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An Innovative Method for Protecting Optical and Sensory Devices on NASA’s Curiosity Martian Rover and Other Terrestrial Rovers by Using Electrostatic Properties

Booth Id:
ENMC012I

Category:
Engineering Mechanics

Year:
2015

Finalist Names:
Datta, Ashwin

Abstract:
On Mars, research rovers traversing the surface are frequented by harsh Martian dust storms which are harmful because dust clogs or coats their optics, sensors, and solar panels, reducing their efficiency. Terrestrial dust has been described as one of the most intricate technological problems limiting the lifetime of many missions.” (Centro de Astrobiologie, Spain). The NASA rover Spirit was lost due to dust coating its solar panels, and it, along with its twin Opportunity, has had strained power supplies throughout its lifetime. The current solution to this problem is rudimentary at best, and involves simply angling the rover away from or into the wind to try to avoid the dust. Although the threat is extreme, widespread efforts to overcome the problem have not been seen due to the recent timeframe in which it has arisen and become noticeable. Thus, the aim of this project was to seek and develop an innovative solution. This project consisted of five main components: (1) Ideas/methods to remove dust were investigated, and (2) a novel idea involving electrostatic fields was prototyped. (3) Trials and tests were conducted on this apparatus and data was collected. (4) Upon reviewing the correlations as well as the relevant mathematical equations, optimization of the prototype was performed. (5) Finally, this optimization process was repeated as improved stages of the invention were prototyped. The findings were encouraging. Later stages of the contraption proved not only to be more effective, but also more versatile and robust in their applications as well. This technique can be utilized not only on rovers on terrestrial objects, but also to control dust on Earth in high-tech manufacturing and mining environments, as well as other unmanned vehicles such as drones.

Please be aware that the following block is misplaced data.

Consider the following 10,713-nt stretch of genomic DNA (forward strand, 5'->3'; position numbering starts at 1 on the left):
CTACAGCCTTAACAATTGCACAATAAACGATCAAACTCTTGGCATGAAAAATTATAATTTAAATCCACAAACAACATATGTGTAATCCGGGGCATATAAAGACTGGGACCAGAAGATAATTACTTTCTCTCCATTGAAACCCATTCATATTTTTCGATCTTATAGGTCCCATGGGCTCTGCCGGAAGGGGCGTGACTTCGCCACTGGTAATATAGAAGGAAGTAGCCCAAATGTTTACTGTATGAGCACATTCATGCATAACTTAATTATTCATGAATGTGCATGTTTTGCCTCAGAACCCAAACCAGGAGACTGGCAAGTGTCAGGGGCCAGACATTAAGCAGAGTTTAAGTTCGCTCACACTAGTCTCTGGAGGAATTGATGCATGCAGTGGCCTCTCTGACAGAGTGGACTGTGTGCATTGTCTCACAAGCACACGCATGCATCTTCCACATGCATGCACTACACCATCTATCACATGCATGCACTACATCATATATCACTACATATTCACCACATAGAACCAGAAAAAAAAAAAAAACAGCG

Awards Won:
First Award of $5,000